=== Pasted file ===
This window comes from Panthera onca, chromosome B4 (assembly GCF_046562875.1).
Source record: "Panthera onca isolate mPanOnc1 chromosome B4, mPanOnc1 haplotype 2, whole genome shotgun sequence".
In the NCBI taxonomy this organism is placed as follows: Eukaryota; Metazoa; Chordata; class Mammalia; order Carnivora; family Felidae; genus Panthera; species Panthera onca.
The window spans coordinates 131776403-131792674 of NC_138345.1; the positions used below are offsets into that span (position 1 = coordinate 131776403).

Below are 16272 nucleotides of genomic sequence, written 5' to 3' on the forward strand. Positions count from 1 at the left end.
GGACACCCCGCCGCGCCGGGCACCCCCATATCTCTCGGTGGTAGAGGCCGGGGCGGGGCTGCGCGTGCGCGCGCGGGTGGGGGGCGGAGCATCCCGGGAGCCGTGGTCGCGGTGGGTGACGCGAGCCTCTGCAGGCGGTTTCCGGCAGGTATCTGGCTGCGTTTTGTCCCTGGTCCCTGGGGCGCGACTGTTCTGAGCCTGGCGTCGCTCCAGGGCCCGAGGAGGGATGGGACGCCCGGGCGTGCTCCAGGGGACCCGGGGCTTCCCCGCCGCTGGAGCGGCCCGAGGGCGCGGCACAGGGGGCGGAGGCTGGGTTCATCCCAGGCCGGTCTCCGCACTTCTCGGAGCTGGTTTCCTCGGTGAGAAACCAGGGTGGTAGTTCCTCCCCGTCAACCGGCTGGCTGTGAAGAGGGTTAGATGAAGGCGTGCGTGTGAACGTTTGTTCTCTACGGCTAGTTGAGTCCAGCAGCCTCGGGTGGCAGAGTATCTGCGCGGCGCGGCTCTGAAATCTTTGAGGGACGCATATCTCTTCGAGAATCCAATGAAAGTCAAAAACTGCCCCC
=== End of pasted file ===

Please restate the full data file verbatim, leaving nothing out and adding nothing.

This window comes from Panthera onca, chromosome B4 (assembly GCF_046562875.1).
Source record: "Panthera onca isolate mPanOnc1 chromosome B4, mPanOnc1 haplotype 2, whole genome shotgun sequence".
In the NCBI taxonomy this organism is placed as follows: Eukaryota; Metazoa; Chordata; class Mammalia; order Carnivora; family Felidae; genus Panthera; species Panthera onca.
The window spans coordinates 131776403-131792674 of NC_138345.1; the positions used below are offsets into that span (position 1 = coordinate 131776403).

Below are 16272 nucleotides of genomic sequence, written 5' to 3' on the forward strand. Positions count from 1 at the left end.
GGACACCCCGCCGCGCCGGGCACCCCCATATCTCTCGGTGGTAGAGGCCGGGGCGGGGCTGCGCGTGCGCGCGCGGGTGGGGGGCGGAGCATCCCGGGAGCCGTGGTCGCGGTGGGTGACGCGAGCCTCTGCAGGCGGTTTCCGGCAGGTATCTGGCTGCGTTTTGTCCCTGGTCCCTGGGGCGCGACTGTTCTGAGCCTGGCGTCGCTCCAGGGCCCGAGGAGGGATGGGACGCCCGGGCGTGCTCCAGGGGACCCGGGGCTTCCCCGCCGCTGGAGCGGCCCGAGGGCGCGGCACAGGGGGCGGAGGCTGGGTTCATCCCAGGCCGGTCTCCGCACTTCTCGGAGCTGGTTTCCTCGGTGAGAAACCAGGGTGGTAGTTCCTCCCCGTCAACCGGCTGGCTGTGAAGAGGGTTAGATGAAGGCGTGCGTGTGAACGTTTGTTCTCTACGGCTAGTTGAGTCCAGCAGCCTCGGGTGGCAGAGTATCTGCGCGGCGCGGCTCTGAAATCTTTGAGGGACGCATATCTCTTCGAGAATCCAATGAAAGTCAAAAACTGCCCCC